Light Montage / Soft Partition – Siwen Huang .Three dimensional optical surfaces.

Geometric tessellations and human-procedural works on paper by Devin Powers.

Aqua-velvet posts on the X-Rac and some other visualisation sculptures of Dr. Ray Pepinsky. Photographs by Al Fenn from 1954.

Darko Fritz on the Cybernetic/Kinetic façade artworks of Vladimir Bonacic from the late 60s.

Expanding Cosby Sweater – Ray Sweeten. A symmetrical oscilloscopic and sound-reactive work.

Stylophone + cross stitch == clothtylophone – Flickr set from Syano.

Eyafjallaj̦kull РJoanie Lemercier/Simon Geilfus [AntiVJ] topological wireframe mapping projection.

Traumgedanken – Maria Fischer. Dream-logic hyperlinks made of real thread.

Hemesh [Processing lib] – Frederik Vanhoutte. Half-edge datastructure implementation to generate elaborate 3D shapes.

Mesonic Fabrics - BiothingMesonic Fabrics – Biothing

Generative photography – Ishac Bertan. Long exposures of projection asynchrony.

Beehives + Mainframes. Computer control room ladies from the late 60’s.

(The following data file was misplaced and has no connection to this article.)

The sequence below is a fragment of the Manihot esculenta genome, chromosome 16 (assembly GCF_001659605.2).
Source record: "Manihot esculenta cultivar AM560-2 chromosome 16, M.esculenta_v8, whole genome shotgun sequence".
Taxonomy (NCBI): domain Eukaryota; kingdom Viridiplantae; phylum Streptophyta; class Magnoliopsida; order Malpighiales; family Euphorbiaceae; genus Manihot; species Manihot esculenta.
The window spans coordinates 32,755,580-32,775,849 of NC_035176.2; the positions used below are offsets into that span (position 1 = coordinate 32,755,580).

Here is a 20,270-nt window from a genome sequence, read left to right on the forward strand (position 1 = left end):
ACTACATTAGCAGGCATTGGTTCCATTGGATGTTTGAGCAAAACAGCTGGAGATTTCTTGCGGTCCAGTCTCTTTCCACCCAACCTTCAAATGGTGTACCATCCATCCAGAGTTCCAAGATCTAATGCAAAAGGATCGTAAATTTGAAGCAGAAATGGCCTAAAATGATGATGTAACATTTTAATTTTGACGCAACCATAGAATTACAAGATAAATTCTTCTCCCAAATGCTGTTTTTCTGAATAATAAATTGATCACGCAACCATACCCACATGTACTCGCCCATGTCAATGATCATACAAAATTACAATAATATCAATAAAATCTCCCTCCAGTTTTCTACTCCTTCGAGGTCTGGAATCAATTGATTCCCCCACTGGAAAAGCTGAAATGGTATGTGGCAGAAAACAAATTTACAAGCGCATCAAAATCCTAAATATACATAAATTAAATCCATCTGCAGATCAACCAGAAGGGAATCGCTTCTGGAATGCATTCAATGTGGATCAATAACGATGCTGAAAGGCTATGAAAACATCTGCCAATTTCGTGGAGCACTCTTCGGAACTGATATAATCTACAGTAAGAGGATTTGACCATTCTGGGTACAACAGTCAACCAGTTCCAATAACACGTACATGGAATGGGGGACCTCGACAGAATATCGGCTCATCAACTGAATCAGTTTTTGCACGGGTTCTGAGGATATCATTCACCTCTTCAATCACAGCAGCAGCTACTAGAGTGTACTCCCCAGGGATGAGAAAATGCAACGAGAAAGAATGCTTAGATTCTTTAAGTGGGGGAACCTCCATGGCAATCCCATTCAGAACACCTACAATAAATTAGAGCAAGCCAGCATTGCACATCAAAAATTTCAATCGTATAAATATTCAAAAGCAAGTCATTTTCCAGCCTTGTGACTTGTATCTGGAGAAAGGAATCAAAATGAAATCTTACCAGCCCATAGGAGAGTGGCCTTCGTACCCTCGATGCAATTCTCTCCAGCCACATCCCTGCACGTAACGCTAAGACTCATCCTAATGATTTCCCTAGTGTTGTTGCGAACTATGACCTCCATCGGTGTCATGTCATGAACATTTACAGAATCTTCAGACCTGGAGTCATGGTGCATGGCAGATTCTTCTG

Roots – Roman Kirschner. Dynamic sculpture formed of growing crystals that generate sound.

Tessel – David Letellier. Mirror faceted kinetic installation [suspended topography of 40 4x2m triangular mirrors].

Watch the nodel note clusters of Debussy’s Arabesque #1 unfold. Performed by Stephen Malinowski.

The colours of noise and their affects on perception & consciousness as explored by Eva Schindling.

Quasicrystal Diffraction Pattern Simulations – Michaelerule. Multidimensional tessellations at Space Collective.

Chronoscapes & Aquascapes – PerryBurge. The aesthetics of liquid turbulence & ink flow.

Conway’s Life [Blog]. Geminoid replicators, Multi-Herschel Constructions & Pseudo-Heisenburp devices for everybody!

William S. Burroughs excremental DNA is soaked in gold dust & loaded into a gene-gun to create Bio-Art!